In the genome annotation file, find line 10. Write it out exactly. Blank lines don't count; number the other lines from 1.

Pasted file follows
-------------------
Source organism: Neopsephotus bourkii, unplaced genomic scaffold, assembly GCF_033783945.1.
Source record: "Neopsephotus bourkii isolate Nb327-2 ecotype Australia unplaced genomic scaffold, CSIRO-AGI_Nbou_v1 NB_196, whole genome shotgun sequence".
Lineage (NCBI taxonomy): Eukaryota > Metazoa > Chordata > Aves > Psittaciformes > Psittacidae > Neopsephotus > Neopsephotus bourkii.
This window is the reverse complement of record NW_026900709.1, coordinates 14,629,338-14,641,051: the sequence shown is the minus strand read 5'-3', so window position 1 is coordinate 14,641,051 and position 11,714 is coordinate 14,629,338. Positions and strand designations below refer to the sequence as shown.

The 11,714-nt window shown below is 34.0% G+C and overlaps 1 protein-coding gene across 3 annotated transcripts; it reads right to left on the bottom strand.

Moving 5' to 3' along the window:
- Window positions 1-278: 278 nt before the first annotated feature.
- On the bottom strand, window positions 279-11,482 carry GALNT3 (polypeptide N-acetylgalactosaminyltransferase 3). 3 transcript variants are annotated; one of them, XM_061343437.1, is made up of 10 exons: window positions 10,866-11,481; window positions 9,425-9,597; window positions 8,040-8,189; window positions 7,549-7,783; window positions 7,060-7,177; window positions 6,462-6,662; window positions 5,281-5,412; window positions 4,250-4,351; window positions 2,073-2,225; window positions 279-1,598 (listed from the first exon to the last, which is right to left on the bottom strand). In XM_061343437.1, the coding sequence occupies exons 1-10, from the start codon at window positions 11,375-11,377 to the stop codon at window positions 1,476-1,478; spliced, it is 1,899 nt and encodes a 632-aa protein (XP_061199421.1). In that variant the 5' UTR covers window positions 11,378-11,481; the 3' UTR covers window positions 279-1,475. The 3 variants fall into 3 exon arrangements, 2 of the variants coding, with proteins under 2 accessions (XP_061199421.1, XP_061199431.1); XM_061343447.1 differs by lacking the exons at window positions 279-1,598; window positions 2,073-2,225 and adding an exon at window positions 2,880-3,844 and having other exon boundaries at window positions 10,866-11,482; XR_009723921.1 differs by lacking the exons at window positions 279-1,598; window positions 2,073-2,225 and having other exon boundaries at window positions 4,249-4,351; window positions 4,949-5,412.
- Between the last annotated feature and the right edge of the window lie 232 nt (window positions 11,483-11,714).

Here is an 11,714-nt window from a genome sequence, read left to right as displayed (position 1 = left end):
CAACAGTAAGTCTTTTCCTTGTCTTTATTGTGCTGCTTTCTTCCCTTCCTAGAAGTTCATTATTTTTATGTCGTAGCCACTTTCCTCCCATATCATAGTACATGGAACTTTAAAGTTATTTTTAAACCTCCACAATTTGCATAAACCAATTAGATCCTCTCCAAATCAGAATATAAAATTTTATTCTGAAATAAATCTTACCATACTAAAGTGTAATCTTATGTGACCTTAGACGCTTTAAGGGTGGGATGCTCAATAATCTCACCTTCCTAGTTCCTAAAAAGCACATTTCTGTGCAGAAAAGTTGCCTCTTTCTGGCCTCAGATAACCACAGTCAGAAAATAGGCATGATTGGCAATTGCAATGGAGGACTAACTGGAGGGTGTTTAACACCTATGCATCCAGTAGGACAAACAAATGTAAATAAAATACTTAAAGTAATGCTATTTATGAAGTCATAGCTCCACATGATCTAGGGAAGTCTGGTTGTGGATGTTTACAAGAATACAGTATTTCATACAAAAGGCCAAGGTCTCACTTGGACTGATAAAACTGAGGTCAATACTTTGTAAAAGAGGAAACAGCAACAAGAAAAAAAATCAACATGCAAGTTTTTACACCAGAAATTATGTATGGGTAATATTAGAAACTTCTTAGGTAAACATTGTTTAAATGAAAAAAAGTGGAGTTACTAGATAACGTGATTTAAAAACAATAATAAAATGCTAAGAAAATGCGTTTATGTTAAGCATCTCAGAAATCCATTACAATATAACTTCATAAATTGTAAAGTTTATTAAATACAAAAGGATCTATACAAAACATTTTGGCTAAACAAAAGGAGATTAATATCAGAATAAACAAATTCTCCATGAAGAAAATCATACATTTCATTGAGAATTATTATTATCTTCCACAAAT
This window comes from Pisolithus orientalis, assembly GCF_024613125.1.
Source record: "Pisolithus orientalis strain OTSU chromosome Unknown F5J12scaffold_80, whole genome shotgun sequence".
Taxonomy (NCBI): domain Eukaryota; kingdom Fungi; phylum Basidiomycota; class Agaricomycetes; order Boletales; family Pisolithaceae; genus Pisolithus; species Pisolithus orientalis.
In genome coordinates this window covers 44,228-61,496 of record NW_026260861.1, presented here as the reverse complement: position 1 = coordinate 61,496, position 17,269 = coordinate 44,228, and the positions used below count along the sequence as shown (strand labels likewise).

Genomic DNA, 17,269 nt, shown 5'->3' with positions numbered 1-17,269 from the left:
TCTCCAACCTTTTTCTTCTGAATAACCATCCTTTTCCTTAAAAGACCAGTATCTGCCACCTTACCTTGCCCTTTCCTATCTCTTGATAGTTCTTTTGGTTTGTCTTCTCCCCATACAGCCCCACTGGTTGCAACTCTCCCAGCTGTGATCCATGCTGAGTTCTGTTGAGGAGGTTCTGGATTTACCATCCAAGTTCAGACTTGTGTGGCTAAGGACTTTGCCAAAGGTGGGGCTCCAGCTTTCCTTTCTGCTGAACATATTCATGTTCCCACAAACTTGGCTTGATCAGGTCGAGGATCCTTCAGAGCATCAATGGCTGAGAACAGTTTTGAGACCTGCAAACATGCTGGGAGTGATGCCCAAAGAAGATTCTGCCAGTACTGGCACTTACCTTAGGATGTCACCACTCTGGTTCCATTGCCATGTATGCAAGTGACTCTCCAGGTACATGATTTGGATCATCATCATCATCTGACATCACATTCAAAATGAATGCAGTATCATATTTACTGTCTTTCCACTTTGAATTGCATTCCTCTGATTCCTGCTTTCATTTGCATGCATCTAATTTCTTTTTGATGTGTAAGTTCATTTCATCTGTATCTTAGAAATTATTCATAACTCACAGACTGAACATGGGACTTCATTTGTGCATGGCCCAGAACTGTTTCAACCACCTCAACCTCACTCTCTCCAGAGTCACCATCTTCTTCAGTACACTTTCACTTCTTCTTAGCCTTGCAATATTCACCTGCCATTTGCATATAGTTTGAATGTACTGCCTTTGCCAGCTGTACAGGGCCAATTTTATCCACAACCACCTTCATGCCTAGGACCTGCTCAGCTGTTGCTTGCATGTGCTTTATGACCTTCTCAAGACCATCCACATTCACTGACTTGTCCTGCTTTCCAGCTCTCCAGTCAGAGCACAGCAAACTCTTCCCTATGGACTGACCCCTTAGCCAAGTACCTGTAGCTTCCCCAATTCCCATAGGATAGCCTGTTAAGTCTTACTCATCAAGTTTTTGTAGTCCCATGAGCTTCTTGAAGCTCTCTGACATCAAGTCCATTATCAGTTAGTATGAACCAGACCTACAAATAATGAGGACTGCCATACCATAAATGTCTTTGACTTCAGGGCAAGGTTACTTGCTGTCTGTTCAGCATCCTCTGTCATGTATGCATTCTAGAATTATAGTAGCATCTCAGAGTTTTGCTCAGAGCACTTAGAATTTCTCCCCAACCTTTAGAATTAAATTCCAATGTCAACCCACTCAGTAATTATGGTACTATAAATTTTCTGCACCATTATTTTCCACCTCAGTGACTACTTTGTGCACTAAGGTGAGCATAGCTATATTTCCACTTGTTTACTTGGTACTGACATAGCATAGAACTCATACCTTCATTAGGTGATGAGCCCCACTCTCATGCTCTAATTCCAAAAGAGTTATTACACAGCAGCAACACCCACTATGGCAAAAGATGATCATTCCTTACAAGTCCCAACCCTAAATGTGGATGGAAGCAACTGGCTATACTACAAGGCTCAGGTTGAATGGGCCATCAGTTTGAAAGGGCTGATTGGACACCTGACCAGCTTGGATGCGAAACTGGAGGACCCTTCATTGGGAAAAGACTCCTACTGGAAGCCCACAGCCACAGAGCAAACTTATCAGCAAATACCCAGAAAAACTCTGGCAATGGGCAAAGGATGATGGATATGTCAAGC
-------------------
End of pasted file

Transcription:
Here is an 11,714-nt window from a genome sequence, read left to right as displayed (position 1 = left end):